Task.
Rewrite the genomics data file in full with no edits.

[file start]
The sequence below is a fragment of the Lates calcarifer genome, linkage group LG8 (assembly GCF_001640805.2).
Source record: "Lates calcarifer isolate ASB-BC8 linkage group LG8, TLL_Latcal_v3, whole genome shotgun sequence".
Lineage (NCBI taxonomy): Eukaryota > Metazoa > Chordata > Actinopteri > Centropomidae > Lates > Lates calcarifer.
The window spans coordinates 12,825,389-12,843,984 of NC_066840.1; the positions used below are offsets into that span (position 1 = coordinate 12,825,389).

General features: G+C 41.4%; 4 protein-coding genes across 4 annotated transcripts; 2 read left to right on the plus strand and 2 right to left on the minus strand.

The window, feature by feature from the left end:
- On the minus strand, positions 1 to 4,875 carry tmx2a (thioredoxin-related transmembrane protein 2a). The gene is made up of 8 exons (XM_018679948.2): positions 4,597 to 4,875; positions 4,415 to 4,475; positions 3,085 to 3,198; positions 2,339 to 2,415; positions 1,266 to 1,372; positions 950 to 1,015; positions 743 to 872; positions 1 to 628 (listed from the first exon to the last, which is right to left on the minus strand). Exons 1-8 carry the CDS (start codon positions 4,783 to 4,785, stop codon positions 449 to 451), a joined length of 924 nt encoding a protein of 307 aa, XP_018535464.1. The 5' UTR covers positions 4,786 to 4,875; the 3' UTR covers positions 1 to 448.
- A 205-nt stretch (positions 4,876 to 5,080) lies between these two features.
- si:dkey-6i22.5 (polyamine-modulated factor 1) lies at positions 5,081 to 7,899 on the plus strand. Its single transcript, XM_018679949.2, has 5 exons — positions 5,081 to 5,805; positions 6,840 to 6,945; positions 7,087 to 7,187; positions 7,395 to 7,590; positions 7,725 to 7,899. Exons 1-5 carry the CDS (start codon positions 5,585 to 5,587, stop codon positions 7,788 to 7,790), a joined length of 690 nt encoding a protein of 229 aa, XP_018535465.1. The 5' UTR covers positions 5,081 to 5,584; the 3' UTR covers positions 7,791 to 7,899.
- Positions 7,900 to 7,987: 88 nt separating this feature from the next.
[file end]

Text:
The sequence below is a fragment of the Lates calcarifer genome, linkage group LG8 (assembly GCF_001640805.2).
Source record: "Lates calcarifer isolate ASB-BC8 linkage group LG8, TLL_Latcal_v3, whole genome shotgun sequence".
Lineage (NCBI taxonomy): Eukaryota > Metazoa > Chordata > Actinopteri > Centropomidae > Lates > Lates calcarifer.
The window spans coordinates 12,825,389-12,843,984 of NC_066840.1; the positions used below are offsets into that span (position 1 = coordinate 12,825,389).

General features: G+C 41.4%; 4 protein-coding genes across 4 annotated transcripts; 2 read left to right on the plus strand and 2 right to left on the minus strand.

The window, feature by feature from the left end:
- On the minus strand, positions 1 to 4,875 carry tmx2a (thioredoxin-related transmembrane protein 2a). The gene is made up of 8 exons (XM_018679948.2): positions 4,597 to 4,875; positions 4,415 to 4,475; positions 3,085 to 3,198; positions 2,339 to 2,415; positions 1,266 to 1,372; positions 950 to 1,015; positions 743 to 872; positions 1 to 628 (listed from the first exon to the last, which is right to left on the minus strand). Exons 1-8 carry the CDS (start codon positions 4,783 to 4,785, stop codon positions 449 to 451), a joined length of 924 nt encoding a protein of 307 aa, XP_018535464.1. The 5' UTR covers positions 4,786 to 4,875; the 3' UTR covers positions 1 to 448.
- A 205-nt stretch (positions 4,876 to 5,080) lies between these two features.
- si:dkey-6i22.5 (polyamine-modulated factor 1) lies at positions 5,081 to 7,899 on the plus strand. Its single transcript, XM_018679949.2, has 5 exons — positions 5,081 to 5,805; positions 6,840 to 6,945; positions 7,087 to 7,187; positions 7,395 to 7,590; positions 7,725 to 7,899. Exons 1-5 carry the CDS (start codon positions 5,585 to 5,587, stop codon positions 7,788 to 7,790), a joined length of 690 nt encoding a protein of 229 aa, XP_018535465.1. The 5' UTR covers positions 5,081 to 5,584; the 3' UTR covers positions 7,791 to 7,899.
- Positions 7,900 to 7,987: 88 nt separating this feature from the next.